Looking Back: The Story of Fabian Brunnstrom

Every season there seems to be an unsigned prospect that captures the attention of the hockey world and captivates fans of all teams.  These players are of course highly valued due to essentially being a free asset and thus teams tend to fight over them rather aggressively.  In years past, players such as Justin Schultz (signed with Edmonton) and Jiri Sekac (signed with Montreal) have occupied this position of honor.   Some of these players have went on to have fantastic careers, while others quickly faded back into obscurity their fifteen minutes of fame over with long ago.

One name though captivated more than the rest.  His name was Swedish prospect Fabian Brunnstrom.  After failing to be drafted, Brunnstrom impressed greatly in the following two seasons including a strong 37 point season in the Swedish Elite League as a 22 year old rookie in 2007-2008.  Scouts viewed him quite favorably even going so far as to compare his game to Marian Hossa.  His skill with the puck and size (6.01 Ft) in addition to his youth made him an extremely attractive asset.  Videos such as this one captivated fans and soon Brunnstrom was the talk of the town in most online hockey communities.  Indeed, many NHL teams started lining up to sign the Swede giving him fantastic leverage.  In addition to commanding the max salary for an entry-level contract, he also was able to demand a roster spot on the NHL squad.  Normally, players have to play a few years in the minors before even thinking about making the NHL, but such was the demand for this player that most teams were willing to accept the arrangement.

Eventually, Brunnstrom signed on with the Dallas Stars in the summer of 2008 and everyone in the hockey world thought that Dallas had scored a massive coup.  These thoughts didn’t go away when Brunnstrom had the debut of a lifetime.  In his very first NHL game, he scored three goals displaying all the skill and talent that scouts had fawned over the past few months.  The buzz seemingly was real.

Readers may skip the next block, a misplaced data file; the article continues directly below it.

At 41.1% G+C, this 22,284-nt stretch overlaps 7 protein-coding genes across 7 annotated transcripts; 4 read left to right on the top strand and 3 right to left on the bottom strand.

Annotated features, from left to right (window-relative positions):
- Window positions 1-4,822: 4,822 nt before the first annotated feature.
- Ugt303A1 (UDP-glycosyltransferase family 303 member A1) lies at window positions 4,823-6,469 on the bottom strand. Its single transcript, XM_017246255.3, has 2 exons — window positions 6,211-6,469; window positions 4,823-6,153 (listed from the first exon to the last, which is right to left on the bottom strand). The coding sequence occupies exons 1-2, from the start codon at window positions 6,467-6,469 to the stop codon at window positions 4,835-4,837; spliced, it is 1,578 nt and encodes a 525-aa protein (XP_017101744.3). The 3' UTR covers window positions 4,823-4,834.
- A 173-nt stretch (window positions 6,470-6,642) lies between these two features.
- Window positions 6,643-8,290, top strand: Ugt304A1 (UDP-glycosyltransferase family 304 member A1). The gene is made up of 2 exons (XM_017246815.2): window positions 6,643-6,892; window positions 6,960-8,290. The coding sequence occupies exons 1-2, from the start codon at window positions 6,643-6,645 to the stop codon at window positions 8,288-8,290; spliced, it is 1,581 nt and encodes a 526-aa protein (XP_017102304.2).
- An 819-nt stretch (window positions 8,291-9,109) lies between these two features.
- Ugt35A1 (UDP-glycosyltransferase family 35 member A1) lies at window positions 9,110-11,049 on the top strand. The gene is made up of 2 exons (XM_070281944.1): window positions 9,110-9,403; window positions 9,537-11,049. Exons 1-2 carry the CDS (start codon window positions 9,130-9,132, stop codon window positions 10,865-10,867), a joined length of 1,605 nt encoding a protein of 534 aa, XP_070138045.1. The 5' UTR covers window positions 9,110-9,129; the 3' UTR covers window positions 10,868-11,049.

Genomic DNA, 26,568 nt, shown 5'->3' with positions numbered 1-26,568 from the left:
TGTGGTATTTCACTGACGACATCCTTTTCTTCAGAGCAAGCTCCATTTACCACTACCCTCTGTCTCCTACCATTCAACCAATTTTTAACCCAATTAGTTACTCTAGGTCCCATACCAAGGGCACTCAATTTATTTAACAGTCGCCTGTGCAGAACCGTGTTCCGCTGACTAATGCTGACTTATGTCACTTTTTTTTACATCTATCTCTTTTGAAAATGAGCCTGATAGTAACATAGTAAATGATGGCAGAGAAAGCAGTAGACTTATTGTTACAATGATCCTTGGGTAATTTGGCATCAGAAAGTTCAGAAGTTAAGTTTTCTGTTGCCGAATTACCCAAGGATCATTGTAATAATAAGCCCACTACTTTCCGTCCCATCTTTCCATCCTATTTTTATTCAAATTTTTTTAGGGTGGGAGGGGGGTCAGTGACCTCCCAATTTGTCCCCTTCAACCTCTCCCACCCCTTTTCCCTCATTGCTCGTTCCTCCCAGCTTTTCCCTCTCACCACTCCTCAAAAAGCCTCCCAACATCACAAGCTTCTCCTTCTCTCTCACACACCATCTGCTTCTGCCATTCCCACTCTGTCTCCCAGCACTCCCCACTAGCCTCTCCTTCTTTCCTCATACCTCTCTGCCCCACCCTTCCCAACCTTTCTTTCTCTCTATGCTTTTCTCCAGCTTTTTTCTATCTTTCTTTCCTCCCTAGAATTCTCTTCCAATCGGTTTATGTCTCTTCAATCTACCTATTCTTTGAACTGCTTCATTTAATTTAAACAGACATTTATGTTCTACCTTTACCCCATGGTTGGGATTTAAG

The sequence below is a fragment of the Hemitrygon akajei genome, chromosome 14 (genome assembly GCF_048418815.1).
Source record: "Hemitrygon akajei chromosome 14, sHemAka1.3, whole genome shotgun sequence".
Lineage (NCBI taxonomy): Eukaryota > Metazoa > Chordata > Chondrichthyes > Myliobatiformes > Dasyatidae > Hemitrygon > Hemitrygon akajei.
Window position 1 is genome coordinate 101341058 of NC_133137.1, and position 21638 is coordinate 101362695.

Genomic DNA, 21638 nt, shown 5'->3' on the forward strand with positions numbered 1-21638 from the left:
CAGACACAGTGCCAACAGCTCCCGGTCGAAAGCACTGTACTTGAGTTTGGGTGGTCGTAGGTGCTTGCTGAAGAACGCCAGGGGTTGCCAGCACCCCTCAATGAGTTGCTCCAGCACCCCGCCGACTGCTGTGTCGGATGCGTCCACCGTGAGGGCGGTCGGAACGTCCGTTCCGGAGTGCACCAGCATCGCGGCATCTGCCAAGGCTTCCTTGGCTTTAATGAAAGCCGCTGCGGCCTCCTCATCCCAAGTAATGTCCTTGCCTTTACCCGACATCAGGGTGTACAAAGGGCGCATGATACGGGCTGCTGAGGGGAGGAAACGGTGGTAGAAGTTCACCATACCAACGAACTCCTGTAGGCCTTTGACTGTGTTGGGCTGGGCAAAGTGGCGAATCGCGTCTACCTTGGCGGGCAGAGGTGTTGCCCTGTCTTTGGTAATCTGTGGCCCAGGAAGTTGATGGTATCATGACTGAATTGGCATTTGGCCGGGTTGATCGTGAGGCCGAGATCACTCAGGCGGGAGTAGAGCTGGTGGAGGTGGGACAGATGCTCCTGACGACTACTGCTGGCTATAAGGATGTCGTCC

Sadly, unlike the fairly tales this story did not have a happy ending.  That first game was the high watermark of his NHL career.  He did go on to have a very successful rookie season securing 29 points, but failed to come close to this total ever again.  This was compounded by injury problems that limited him to 55 games in 2008-2009 and 52 games in 2009-2010 split between the NHL and AHL.  In that season, Brunnstrom secured just 11 points in 44 games causing the Stars to demote the talented youngster.  By the 2010-2011 season, he was gone traded to the Toronto Marlies in order to save money on his expensive contract.  The whole season he played in the AHL putting up decent numbers of 35 points in 72 games.

His contract was not renewed.  In a last ditch effort to stay in the NHL, he accepted an invitation to tryout with the Detroit Red Wings.  This was ironic considering that the Wings had tried very hard to acquire Brunnstrom when he first crossed the pond.  It was figured that the Wing’s skating style would suit Brunnstrom.  Indeed, the Wings thought enough of him to sign him to a professional contract.  Unfortunately, after only five games with the Wings collecting one assist, he was sent down to the AHL.  Again, he only played about half the season due to injuries collecting 35 points in 45 games.  The following season Brunnstrom went back to Sweden never coming back again.

Now why didn’t it work out?  There are many reasons.  His toughness or lack thereof was cited by many as a big reason why.  This damning quote from General Manager Ken Holland of the Red Wings speaks volumes

“We want to explore what’s out there. We’re looking for certain types of guys (for Grand Rapids),’’ Holland said on July 5. “I think Brunnstrom is a good player, but we need leadership, toughness down there.’‘